How To Survive The First Week At That Big New Job

How To Survive First Week Jitters When Taking On A New Job
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First day jitters never seem to go away no matter how old you are. Jumping into an unknown environment can be nerve-wracking and intimidating. It can test your ego real quick.

Remember when you were a preteen heading into junior high school? You left all or most of your friends from elementary school behind and were unsure about what’s to come. So you lay out your clothes the night before, had a fresh hairdo with hopes that it’ll all mask the confidence you were lacking walking into the abyss.

You probably already know this — but the jitters don’t go away after junior high. Here, take these five tips to get through that first week of work in a new position.


Do not go up into a new work environment acting like you invented the wheel and can receive high scores at your annual evaluation on day one. It doesn’t matter if you were the ultimate candidate for the position, it’s best to sit back and take in everything your new co-workers do instead of making unwarranted suggestions to do things your way. Even if you see their methods are time-consuming, you should sit back, listen and wait before pouncing with your know-it-all tone.

Keep Out Of Office Drama

I repeat, keep out of office drama. Whether your new company has you in the office or in the field, do not get caught up with who’s dating who or how so and so got their job. If you get cornered by a Chatty Cathy or Chad in the break room or in the elevator, just make general conversational sound effects — and uhhmmm and a head nod will do — and get the hell outta there quick. Take a fake phone call — just retreat. The last thing you need is to get caught up from day one.

Stand Up For Yourself

Okay, this might can seem like a contradiction to the first tip, but it’s not. There will be a moment when your skills are tested. It might be from someone who was gunning for your position or the person who used to be in the position. Be careful during these moments. Even though I suggested that you avoid engaging Chatty Cathy or Chad, that doesn’t mean you should disregard the gossip. You may have received some good intel, so put that in your back pocket. If you’re challenged by anyone other than your boss, don’t be rude by clapping back against their shade, respond, but be vague. The last thing you want is to give away your genius ideas to an undercover hater.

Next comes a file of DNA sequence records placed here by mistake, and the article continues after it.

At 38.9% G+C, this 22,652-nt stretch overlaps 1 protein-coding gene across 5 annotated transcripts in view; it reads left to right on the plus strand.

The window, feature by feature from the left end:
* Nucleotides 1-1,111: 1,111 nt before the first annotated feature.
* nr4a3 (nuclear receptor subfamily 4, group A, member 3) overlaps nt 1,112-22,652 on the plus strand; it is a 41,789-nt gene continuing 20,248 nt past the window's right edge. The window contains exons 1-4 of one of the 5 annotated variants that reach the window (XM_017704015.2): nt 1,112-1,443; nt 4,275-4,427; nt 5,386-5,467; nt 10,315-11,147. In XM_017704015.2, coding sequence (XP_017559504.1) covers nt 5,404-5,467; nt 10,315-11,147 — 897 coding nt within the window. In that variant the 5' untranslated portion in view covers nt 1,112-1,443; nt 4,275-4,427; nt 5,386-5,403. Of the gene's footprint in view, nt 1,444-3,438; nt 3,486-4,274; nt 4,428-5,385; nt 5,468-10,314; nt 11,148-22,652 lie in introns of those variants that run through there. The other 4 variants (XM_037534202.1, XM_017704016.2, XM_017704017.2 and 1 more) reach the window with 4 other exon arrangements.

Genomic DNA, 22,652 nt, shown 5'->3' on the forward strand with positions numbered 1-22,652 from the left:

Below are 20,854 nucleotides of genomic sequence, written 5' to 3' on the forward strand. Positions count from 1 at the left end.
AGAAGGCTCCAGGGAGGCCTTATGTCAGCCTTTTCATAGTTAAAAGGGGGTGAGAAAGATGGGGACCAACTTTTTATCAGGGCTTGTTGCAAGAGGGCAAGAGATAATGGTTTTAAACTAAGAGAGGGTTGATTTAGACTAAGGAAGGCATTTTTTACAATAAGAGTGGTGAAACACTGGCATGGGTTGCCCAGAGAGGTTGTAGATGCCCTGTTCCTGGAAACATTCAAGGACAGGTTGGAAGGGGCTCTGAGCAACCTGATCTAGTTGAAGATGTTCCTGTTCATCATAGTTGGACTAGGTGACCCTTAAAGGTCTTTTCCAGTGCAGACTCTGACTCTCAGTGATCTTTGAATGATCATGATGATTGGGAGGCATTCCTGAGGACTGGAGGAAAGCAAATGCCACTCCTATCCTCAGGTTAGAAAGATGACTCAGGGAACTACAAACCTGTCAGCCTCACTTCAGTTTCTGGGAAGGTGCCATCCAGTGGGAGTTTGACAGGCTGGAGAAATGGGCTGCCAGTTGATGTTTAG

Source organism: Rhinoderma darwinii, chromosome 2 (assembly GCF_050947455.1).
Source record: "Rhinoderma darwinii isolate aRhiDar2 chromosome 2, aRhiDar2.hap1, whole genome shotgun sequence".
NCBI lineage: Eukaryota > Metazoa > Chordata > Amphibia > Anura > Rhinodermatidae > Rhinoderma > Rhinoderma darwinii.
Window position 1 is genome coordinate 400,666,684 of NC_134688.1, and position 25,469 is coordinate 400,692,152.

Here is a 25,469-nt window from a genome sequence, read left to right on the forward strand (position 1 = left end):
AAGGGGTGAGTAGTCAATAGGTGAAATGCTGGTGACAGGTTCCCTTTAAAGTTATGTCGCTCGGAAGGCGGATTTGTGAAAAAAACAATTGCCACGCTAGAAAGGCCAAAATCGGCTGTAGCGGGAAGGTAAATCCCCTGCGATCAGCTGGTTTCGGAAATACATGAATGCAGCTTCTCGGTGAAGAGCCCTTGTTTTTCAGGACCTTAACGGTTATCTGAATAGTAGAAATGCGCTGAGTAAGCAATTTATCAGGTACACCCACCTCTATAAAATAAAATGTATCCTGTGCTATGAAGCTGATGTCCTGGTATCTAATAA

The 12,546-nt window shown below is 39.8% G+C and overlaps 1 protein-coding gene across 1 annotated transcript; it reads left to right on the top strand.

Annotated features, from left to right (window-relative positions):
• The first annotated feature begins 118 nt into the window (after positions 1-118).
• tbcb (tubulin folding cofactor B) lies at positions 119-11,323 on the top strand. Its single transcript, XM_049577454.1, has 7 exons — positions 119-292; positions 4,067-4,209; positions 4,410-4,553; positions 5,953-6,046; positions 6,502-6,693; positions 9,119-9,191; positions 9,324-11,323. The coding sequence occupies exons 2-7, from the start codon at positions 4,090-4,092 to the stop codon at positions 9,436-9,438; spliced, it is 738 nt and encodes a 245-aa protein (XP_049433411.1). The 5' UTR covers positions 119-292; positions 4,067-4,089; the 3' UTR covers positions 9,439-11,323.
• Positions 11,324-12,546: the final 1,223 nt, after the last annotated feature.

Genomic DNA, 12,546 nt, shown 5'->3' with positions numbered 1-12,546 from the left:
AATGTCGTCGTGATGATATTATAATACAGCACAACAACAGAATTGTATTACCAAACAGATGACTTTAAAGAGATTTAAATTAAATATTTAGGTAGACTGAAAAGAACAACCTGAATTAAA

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Dress For Success

The definitions of business casual versus casual, have very blurry lines depending on who you talk to. From the interview to your last day of work, you should always dress professionally especially if you’re in a leadership role. It does necessarily mean blazers and button-up shirts every day either. It simply means not to flash your goodies or wear pumps that will have you begging for your ballerina flats by 11 a.m.

Be yourself, keep your personality outward and don’t feel the need to change your look for the position. I made the mistake of nervously pressing my natural curls on my first day of work, even though I interviewed with my fro. On day three I did a wash-n-go and they were pleasantly happy to see my Twitter profile image in front of them.


Remember this is a position you agreed to, show them why you’re there and that you belong. Little do you realize that within the first three months, you’re in a probationary period. If you don’t hold up your end of the bargain performance wise, best believe your boss will be holding a serious conversation with you about whether you made the cut or can get thrown back to the fish on LinkedIn. Avoid having this conversation and keep on top of your game. Remember to always CC: another team member on emails, follow-up on the ideas you shared in meetings, and give suggestions to improve team projects.

Good luck out there. The job hunt is not easy, let’s stay employed.

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